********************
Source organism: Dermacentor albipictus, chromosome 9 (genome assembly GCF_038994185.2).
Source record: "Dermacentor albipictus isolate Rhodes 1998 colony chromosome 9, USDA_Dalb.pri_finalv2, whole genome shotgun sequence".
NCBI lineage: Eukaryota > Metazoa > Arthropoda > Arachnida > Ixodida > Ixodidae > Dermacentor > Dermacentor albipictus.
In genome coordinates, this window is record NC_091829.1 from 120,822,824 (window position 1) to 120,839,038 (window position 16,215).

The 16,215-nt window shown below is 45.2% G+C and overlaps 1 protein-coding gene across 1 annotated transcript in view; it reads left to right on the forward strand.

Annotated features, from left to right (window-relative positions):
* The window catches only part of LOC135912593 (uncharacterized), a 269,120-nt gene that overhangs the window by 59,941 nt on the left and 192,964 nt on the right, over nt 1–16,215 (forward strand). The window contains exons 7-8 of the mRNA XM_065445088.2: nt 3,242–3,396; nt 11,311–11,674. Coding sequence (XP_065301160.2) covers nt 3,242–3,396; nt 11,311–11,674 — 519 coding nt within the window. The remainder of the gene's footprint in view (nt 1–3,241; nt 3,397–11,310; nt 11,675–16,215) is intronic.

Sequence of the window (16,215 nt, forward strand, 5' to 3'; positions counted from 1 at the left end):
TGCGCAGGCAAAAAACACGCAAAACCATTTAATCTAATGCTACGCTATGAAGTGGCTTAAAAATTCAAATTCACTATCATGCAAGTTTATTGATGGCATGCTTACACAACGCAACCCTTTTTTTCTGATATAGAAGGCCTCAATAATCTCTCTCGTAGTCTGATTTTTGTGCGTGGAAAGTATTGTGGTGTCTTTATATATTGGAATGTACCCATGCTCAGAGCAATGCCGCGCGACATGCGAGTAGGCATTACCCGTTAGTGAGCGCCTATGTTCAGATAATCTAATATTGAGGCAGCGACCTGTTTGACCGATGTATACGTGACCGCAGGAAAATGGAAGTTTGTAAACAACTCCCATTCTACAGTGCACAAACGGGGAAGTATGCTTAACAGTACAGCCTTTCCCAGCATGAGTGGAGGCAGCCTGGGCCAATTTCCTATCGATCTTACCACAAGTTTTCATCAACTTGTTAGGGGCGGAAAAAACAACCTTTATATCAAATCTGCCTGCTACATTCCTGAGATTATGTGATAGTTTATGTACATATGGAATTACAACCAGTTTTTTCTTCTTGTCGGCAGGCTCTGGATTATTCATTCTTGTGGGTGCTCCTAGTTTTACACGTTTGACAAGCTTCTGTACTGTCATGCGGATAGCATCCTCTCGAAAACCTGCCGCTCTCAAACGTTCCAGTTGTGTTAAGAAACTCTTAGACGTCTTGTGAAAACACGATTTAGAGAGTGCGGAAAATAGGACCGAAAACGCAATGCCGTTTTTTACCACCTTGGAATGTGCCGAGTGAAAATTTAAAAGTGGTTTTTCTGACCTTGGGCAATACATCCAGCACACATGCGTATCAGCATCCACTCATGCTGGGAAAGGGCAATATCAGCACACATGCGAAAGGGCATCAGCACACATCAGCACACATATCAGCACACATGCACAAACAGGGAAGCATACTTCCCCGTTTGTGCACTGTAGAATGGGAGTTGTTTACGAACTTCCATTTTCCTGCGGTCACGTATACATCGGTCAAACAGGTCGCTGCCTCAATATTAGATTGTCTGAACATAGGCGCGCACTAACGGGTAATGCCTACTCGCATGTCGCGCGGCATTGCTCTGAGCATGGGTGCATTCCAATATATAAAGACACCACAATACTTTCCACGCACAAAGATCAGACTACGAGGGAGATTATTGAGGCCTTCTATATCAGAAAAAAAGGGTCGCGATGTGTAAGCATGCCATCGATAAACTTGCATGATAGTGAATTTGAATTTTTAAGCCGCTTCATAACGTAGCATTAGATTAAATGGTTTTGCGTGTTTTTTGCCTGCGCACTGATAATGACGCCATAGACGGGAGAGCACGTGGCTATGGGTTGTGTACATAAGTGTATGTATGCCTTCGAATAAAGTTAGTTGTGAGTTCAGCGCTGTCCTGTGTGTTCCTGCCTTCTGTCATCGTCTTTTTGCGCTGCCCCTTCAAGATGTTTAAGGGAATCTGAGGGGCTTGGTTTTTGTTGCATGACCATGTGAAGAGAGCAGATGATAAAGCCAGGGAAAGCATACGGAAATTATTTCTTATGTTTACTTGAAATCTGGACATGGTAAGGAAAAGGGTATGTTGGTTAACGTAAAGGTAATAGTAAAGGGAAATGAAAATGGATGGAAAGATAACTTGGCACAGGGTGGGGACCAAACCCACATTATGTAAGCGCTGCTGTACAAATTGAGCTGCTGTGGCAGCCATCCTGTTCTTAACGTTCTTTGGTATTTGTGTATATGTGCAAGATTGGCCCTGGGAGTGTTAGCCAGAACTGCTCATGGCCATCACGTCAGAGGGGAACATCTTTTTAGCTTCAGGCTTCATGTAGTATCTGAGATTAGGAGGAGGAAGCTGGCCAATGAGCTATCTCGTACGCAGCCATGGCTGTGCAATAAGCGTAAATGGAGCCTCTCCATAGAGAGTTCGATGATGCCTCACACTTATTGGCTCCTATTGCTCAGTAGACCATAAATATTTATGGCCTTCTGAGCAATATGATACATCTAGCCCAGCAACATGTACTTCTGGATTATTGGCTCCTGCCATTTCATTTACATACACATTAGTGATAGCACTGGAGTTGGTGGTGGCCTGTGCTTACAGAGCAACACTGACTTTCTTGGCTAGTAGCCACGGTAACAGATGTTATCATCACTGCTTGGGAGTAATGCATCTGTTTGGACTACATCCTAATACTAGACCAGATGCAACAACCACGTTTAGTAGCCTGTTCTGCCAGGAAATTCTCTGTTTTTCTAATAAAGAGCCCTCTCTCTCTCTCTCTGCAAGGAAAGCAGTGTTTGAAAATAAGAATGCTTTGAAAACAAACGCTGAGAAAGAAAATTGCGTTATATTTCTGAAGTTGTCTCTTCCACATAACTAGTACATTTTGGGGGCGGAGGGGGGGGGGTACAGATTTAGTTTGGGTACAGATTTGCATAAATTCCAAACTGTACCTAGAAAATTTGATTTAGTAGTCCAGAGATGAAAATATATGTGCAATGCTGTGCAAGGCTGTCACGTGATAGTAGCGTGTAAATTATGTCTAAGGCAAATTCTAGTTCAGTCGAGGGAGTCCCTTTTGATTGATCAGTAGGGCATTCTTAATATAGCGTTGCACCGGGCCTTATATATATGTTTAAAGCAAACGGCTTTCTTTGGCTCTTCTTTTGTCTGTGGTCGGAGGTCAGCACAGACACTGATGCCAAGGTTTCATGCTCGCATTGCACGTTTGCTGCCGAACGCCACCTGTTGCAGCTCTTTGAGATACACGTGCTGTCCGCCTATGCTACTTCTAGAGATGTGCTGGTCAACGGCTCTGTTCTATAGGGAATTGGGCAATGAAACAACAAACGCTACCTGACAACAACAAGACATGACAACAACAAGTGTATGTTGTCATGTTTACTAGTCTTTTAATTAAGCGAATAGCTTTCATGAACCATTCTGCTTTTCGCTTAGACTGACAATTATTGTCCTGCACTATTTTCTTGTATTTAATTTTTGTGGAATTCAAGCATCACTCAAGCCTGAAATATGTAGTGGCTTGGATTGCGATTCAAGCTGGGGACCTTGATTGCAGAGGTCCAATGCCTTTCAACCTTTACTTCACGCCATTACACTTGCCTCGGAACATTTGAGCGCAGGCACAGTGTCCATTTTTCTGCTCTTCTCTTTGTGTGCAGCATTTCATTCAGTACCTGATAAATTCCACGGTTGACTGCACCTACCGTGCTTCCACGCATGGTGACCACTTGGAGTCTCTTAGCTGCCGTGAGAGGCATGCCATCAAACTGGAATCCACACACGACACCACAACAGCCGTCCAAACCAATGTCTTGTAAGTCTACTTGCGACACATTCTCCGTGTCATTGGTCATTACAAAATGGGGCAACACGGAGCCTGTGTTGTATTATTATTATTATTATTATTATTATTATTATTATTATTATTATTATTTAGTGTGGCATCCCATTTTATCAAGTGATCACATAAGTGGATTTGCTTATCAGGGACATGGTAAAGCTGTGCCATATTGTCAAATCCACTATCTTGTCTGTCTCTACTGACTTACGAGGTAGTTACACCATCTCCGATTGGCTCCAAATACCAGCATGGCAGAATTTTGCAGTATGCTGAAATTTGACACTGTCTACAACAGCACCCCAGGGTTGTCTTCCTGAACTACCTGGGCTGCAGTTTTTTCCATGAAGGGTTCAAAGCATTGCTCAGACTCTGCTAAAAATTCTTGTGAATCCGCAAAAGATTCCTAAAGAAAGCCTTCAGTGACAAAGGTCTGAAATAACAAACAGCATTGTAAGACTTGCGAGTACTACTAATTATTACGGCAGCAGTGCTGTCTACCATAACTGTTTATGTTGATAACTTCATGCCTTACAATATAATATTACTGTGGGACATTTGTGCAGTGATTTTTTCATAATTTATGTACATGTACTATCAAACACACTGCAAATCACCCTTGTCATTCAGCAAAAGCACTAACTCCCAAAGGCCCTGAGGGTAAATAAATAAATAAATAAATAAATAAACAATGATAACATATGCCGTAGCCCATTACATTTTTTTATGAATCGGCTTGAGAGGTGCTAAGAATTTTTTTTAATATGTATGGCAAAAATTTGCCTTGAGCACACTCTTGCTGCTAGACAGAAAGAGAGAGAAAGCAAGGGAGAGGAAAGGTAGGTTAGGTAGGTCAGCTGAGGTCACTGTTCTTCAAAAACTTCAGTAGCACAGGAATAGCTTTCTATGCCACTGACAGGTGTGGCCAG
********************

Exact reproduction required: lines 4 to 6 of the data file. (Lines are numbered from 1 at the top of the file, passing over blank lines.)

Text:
In genome coordinates, this window is record NC_091829.1 from 120,822,824 (window position 1) to 120,839,038 (window position 16,215).

The 16,215-nt window shown below is 45.2% G+C and overlaps 1 protein-coding gene across 1 annotated transcript in view; it reads left to right on the forward strand.

Annotated features, from left to right (window-relative positions):